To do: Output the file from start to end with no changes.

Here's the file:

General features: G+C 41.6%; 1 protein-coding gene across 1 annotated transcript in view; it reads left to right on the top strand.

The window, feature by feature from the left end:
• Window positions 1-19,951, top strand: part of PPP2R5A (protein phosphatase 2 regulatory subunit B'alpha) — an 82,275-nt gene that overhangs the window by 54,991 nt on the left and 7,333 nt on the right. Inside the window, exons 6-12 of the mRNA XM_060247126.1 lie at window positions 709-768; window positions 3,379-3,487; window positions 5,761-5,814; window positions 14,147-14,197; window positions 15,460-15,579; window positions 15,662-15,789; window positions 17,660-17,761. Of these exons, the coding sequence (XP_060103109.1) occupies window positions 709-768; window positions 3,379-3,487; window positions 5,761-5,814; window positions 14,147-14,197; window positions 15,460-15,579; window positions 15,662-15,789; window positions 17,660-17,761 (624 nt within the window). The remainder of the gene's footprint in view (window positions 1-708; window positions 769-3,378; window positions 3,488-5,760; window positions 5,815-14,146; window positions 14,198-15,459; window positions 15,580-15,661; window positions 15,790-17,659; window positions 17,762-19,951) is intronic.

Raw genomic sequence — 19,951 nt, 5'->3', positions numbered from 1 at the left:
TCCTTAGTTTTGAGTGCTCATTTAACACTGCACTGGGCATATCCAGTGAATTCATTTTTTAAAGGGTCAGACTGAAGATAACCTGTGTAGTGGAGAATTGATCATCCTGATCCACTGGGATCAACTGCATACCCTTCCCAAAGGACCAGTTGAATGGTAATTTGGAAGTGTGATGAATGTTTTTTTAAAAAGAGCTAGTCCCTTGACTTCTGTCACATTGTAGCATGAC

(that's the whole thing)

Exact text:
General features: G+C 41.6%; 1 protein-coding gene across 1 annotated transcript in view; it reads left to right on the top strand.

The window, feature by feature from the left end:
• Window positions 1-19,951, top strand: part of PPP2R5A (protein phosphatase 2 regulatory subunit B'alpha) — an 82,275-nt gene that overhangs the window by 54,991 nt on the left and 7,333 nt on the right. Inside the window, exons 6-12 of the mRNA XM_060247126.1 lie at window positions 709-768; window positions 3,379-3,487; window positions 5,761-5,814; window positions 14,147-14,197; window positions 15,460-15,579; window positions 15,662-15,789; window positions 17,660-17,761. Of these exons, the coding sequence (XP_060103109.1) occupies window positions 709-768; window positions 3,379-3,487; window positions 5,761-5,814; window positions 14,147-14,197; window positions 15,460-15,579; window positions 15,662-15,789; window positions 17,660-17,761 (624 nt within the window). The remainder of the gene's footprint in view (window positions 1-708; window positions 769-3,378; window positions 3,488-5,760; window positions 5,815-14,146; window positions 14,198-15,459; window positions 15,580-15,661; window positions 15,790-17,659; window positions 17,762-19,951) is intronic.

Raw genomic sequence — 19,951 nt, 5'->3', positions numbered from 1 at the left:
TCCTTAGTTTTGAGTGCTCATTTAACACTGCACTGGGCATATCCAGTGAATTCATTTTTTAAAGGGTCAGACTGAAGATAACCTGTGTAGTGGAGAATTGATCATCCTGATCCACTGGGATCAACTGCATACCCTTCCCAAAGGACCAGTTGAATGGTAATTTGGAAGTGTGATGAATGTTTTTTTAAAAAGAGCTAGTCCCTTGACTTCTGTCACATTGTAGCATGAC